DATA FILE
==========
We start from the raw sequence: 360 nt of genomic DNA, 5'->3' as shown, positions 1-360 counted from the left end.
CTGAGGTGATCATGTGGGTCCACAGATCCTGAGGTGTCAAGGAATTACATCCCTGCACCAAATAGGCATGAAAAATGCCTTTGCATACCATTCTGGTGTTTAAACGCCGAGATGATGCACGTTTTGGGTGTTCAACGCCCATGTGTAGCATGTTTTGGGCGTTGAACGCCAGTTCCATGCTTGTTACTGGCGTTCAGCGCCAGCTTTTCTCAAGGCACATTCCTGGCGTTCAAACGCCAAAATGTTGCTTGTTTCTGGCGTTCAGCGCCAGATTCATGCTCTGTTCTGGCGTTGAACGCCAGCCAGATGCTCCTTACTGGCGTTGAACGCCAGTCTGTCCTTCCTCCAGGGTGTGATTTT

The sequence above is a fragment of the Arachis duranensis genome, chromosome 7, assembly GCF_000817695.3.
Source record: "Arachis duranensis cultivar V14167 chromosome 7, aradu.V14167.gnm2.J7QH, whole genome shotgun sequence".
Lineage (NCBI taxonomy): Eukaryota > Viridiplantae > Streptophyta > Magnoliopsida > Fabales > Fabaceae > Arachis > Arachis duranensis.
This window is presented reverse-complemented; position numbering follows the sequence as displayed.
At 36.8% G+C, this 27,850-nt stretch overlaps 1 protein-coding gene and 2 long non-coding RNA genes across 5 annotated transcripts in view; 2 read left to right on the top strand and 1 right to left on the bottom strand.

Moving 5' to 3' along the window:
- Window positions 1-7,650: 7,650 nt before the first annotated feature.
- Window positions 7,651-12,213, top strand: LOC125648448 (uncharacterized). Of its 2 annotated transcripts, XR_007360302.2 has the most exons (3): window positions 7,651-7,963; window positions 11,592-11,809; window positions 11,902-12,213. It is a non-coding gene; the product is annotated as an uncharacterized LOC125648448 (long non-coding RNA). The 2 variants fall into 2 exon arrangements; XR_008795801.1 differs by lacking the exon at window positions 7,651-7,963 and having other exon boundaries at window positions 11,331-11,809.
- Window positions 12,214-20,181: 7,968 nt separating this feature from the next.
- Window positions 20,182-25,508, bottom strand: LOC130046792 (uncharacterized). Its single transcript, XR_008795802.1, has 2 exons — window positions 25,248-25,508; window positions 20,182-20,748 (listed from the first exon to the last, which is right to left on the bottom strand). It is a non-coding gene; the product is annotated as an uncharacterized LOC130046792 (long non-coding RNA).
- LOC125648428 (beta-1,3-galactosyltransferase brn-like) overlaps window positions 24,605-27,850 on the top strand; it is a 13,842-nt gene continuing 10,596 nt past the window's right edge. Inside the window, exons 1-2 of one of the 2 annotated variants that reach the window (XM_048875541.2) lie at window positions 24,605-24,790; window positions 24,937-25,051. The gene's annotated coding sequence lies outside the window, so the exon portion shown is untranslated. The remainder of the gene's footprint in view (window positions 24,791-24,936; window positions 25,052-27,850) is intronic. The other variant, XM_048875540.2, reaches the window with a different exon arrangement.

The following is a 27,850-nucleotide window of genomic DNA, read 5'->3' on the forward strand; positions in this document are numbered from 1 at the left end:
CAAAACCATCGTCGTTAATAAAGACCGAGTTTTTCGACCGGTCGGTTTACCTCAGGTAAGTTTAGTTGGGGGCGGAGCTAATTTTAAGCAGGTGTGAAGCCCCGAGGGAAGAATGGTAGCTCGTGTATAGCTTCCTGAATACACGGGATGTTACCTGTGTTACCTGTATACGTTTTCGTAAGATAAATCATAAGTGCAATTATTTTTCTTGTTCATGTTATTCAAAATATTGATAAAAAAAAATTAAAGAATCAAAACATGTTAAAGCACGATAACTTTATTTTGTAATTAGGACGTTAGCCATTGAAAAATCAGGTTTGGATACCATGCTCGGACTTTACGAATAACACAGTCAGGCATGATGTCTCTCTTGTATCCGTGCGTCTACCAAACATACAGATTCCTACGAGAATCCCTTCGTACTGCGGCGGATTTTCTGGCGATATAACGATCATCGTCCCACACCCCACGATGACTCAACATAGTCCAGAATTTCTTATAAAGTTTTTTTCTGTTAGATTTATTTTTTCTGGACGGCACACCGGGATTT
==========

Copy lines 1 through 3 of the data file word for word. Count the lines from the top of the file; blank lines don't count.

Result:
We start from the raw sequence: 360 nt of genomic DNA, 5'->3' as shown, positions 1-360 counted from the left end.
CTGAGGTGATCATGTGGGTCCACAGATCCTGAGGTGTCAAGGAATTACATCCCTGCACCAAATAGGCATGAAAAATGCCTTTGCATACCATTCTGGTGTTTAAACGCCGAGATGATGCACGTTTTGGGTGTTCAACGCCCATGTGTAGCATGTTTTGGGCGTTGAACGCCAGTTCCATGCTTGTTACTGGCGTTCAGCGCCAGCTTTTCTCAAGGCACATTCCTGGCGTTCAAACGCCAAAATGTTGCTTGTTTCTGGCGTTCAGCGCCAGATTCATGCTCTGTTCTGGCGTTGAACGCCAGCCAGATGCTCCTTACTGGCGTTGAACGCCAGTCTGTCCTTCCTCCAGGGTGTGATTTT

The sequence above is a fragment of the Arachis duranensis genome, chromosome 7, assembly GCF_000817695.3.